An Equinox, which means “equal night”, is the enchanting and anticipated phenomenon that only happens twice per year, once in the Spring and once in the Autumn. It’s the fleeting moment in which the plane of Earth’s equator passes through the center of the sun´s disk, making day and night approximately equal in duration all over the planet.
The spring equinox in the Northern Hemisphere is fast approaching and will fall on March 20th – March 21st. Autumn equinoxes, in the Southern Hemisphere, usually fall in September between the 22nd or 23rd day of the month.
Although science marks this exciting occasion as something functional for the planet, for the ancient Mayan culture and civilization it was truly something magical and an event to be worshipped. The ancient Mayan’s deserve admiration for their creative and fascinating rituals during an equinox that still leave our modern culture in awe to this day!
Equinox Rituals at Chichen Itza
If you’re visiting Cancun during the spring equinox, be sure not to miss out on the spectacular experience at Chichen Izta!
Chichen Itza is one of the largest and most enchanting Mayan archaeological sites in the Yucatan Peninsula and is world-renowned for its prolific insight into ancient Mayan life and array of well-preserved temples. Chichen Itza was inscribed on the UNESCO world heritage list in 1980s and was recognized as being one of the Seven Wonders of the World!
Located in the Tulum Municipality approximately a 2hr drive from Playa del Carmen, the large archaeological site is said to date back to the 6th century and occupies an area of 10 square kilometers. Chichen Itza was invaded in the 10th century by foreigners and went on to endure a multitude of civilizations and influences but never lost its vestige of ancient Mayan culture.
The main attraction at Chichen Itza is the Temple of Kukulkan or commonly referred to as ‘El Castillo’ (The Castle). The stunning 75-foot temple (that was actually built on top of a pre-existing temple) dominates the center of the Chichen Itza and is said to have helped the Mayan’s with their astrological knowledge.
What’s fascinating is that the Temple of Kukulkan is also a shining example of the advanced Mesoamerican knowledge of mathematics and astronomy. When examining the details of the Temples architecture, it was found that all four sides of the temple have exactly 91 steps descending to the top, totaling 364 steps. The top of the pyramid counts as the last step, making the overall total 365 steps. Each step represents a day of the calendar year! The pyramid was built to be a representation of the Maya Calendar. The pyramid was built slightly to the North East, which was purposely done to create the illusion of the descent of Kukulkan on the Spring equinox.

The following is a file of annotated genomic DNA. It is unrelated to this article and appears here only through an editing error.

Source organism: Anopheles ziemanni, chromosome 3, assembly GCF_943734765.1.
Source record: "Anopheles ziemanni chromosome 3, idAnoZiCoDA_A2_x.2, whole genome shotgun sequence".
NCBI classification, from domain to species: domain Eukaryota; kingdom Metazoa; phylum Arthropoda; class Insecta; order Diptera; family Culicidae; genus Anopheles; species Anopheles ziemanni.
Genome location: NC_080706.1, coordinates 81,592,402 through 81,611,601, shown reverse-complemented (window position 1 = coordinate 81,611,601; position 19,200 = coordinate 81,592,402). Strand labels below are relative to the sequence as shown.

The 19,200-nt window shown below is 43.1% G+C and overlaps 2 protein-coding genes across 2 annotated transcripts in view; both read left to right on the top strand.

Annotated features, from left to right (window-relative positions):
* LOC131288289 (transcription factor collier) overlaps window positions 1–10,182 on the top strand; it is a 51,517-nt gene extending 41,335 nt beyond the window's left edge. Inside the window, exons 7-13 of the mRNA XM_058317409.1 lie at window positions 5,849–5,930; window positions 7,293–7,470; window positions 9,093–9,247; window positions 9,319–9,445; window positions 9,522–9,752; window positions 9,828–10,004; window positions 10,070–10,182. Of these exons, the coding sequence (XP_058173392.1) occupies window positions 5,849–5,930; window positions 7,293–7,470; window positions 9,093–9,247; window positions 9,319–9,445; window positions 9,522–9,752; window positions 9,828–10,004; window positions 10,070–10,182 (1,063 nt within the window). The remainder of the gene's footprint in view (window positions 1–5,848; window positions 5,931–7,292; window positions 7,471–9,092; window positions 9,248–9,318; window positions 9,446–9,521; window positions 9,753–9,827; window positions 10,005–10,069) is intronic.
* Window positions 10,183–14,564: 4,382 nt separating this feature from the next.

The Temple of Kukulkan also holds another magic. Kukulkan was the name of the feathered-serpent deity who the Mayan’s believed was one of the three God’s who helped create planet earth. The Temple is dedicated to Kukulkan and it features one large serpent head made out of stone at the bottom of the temple that represents him/her.
And here is why the spring equinox is so special to ancient Mayan civilization. According to ancient legend, when the day balances with the night during the spring equinox, Kukulkan visits the temple and briefly returns to earth to provide blessings for good health and a full harvest before continuing on to the underworld via the sacred waters below.
The Mayan’s commemorated this event in the most spectacular and breathtaking way. They used precisive architecture combined with an advanced understanding of the natural rotation of the earth to build the Temple of Kukulkan in the exact position that allows sun to create the illusion of a feathered serpent descending down the temple.
For approximately five hours, the illusion of light and shadow creates seven triangles that start at the top of the temple and slowly make their way down until they connect with the giant serpent head at the bottom. The entirety of this stunning shadow remains for around one hour until it slowly starts descending down the pyramid and eventually disappears, which represents Kukulkan passing into the underworld.
It’s an unforgettable experience that offers a sense of mystery, magic and nostalgia of ancient Mayan life. Thousands of tourists from all around the world visit Chichen Itza each year to marvel at this unique event. It’s simply fascinating how over 1000 years ago the Mayan’s had the knowledge to create such a powerful tool and understand the rotation of the Earth to such an advanced extent – without the existing technology that we have today! That is what also makes it so wondrous.
Chichen Itza Day Trips
In addition to being one of the most fascinating archaeological sites for Mayan history, Chichen Itza also has numerous stunning cenotes to enjoy! The most famous cenote on site is called Cenote Sagredo or ‘Sacred Cenote’, which is located only a few hundred meters from the Temple of Kukulkan. Cenotes were sacred to the Mayan’s as they believed that they were passages to the underworld for the Gods, such as the Kukulkan.
A day out at Chichen Itza is always fascinating and thrilling regardless of what time of the year that you visit however, visiting during a spring equinox is such a moving experience that will leave you feeling elated and sentimental.
The Yucatan Peninsula is so rich in Mayan history with several ancient ruins and sites patterned throughout the area, especially within Riviera Maya. They add a special kind of magic to this part of Mexico, so be sure not to miss them on your next vacation! If you need a place to stay, check out Garza Blanca Cancun!